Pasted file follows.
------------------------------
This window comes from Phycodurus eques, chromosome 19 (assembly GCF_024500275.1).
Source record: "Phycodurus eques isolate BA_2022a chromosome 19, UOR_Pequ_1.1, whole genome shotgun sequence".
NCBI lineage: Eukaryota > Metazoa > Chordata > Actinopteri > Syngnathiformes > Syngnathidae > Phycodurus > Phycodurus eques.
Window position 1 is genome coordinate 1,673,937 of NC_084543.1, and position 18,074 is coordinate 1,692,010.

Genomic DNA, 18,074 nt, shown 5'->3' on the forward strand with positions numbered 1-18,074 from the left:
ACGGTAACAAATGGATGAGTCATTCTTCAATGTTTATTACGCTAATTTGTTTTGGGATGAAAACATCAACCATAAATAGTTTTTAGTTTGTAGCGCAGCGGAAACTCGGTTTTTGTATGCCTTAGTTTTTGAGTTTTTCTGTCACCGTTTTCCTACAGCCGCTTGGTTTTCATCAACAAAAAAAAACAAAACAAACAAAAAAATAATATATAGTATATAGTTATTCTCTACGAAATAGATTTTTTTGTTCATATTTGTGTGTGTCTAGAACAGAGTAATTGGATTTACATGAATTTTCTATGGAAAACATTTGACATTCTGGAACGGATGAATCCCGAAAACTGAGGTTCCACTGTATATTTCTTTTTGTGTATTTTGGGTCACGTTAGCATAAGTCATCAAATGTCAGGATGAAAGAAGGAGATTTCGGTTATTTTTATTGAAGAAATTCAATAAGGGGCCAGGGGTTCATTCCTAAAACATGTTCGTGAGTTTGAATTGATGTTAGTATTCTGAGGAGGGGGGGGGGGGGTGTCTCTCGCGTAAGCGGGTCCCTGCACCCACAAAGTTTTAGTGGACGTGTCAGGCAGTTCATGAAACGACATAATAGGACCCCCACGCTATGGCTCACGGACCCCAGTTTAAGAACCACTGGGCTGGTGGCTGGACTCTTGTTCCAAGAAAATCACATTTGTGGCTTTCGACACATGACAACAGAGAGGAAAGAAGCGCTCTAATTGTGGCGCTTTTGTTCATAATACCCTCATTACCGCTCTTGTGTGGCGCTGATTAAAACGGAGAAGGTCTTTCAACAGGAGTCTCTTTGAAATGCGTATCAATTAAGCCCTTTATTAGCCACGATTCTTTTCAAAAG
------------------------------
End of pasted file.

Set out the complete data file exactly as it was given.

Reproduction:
This window comes from Phycodurus eques, chromosome 19 (assembly GCF_024500275.1).
Source record: "Phycodurus eques isolate BA_2022a chromosome 19, UOR_Pequ_1.1, whole genome shotgun sequence".
NCBI lineage: Eukaryota > Metazoa > Chordata > Actinopteri > Syngnathiformes > Syngnathidae > Phycodurus > Phycodurus eques.
Window position 1 is genome coordinate 1,673,937 of NC_084543.1, and position 18,074 is coordinate 1,692,010.

Genomic DNA, 18,074 nt, shown 5'->3' on the forward strand with positions numbered 1-18,074 from the left:
ACGGTAACAAATGGATGAGTCATTCTTCAATGTTTATTACGCTAATTTGTTTTGGGATGAAAACATCAACCATAAATAGTTTTTAGTTTGTAGCGCAGCGGAAACTCGGTTTTTGTATGCCTTAGTTTTTGAGTTTTTCTGTCACCGTTTTCCTACAGCCGCTTGGTTTTCATCAACAAAAAAAAACAAAACAAACAAAAAAATAATATATAGTATATAGTTATTCTCTACGAAATAGATTTTTTTGTTCATATTTGTGTGTGTCTAGAACAGAGTAATTGGATTTACATGAATTTTCTATGGAAAACATTTGACATTCTGGAACGGATGAATCCCGAAAACTGAGGTTCCACTGTATATTTCTTTTTGTGTATTTTGGGTCACGTTAGCATAAGTCATCAAATGTCAGGATGAAAGAAGGAGATTTCGGTTATTTTTATTGAAGAAATTCAATAAGGGGCCAGGGGTTCATTCCTAAAACATGTTCGTGAGTTTGAATTGATGTTAGTATTCTGAGGAGGGGGGGGGGGGGTGTCTCTCGCGTAAGCGGGTCCCTGCACCCACAAAGTTTTAGTGGACGTGTCAGGCAGTTCATGAAACGACATAATAGGACCCCCACGCTATGGCTCACGGACCCCAGTTTAAGAACCACTGGGCTGGTGGCTGGACTCTTGTTCCAAGAAAATCACATTTGTGGCTTTCGACACATGACAACAGAGAGGAAAGAAGCGCTCTAATTGTGGCGCTTTTGTTCATAATACCCTCATTACCGCTCTTGTGTGGCGCTGATTAAAACGGAGAAGGTCTTTCAACAGGAGTCTCTTTGAAATGCGTATCAATTAAGCCCTTTATTAGCCACGATTCTTTTCAAAAG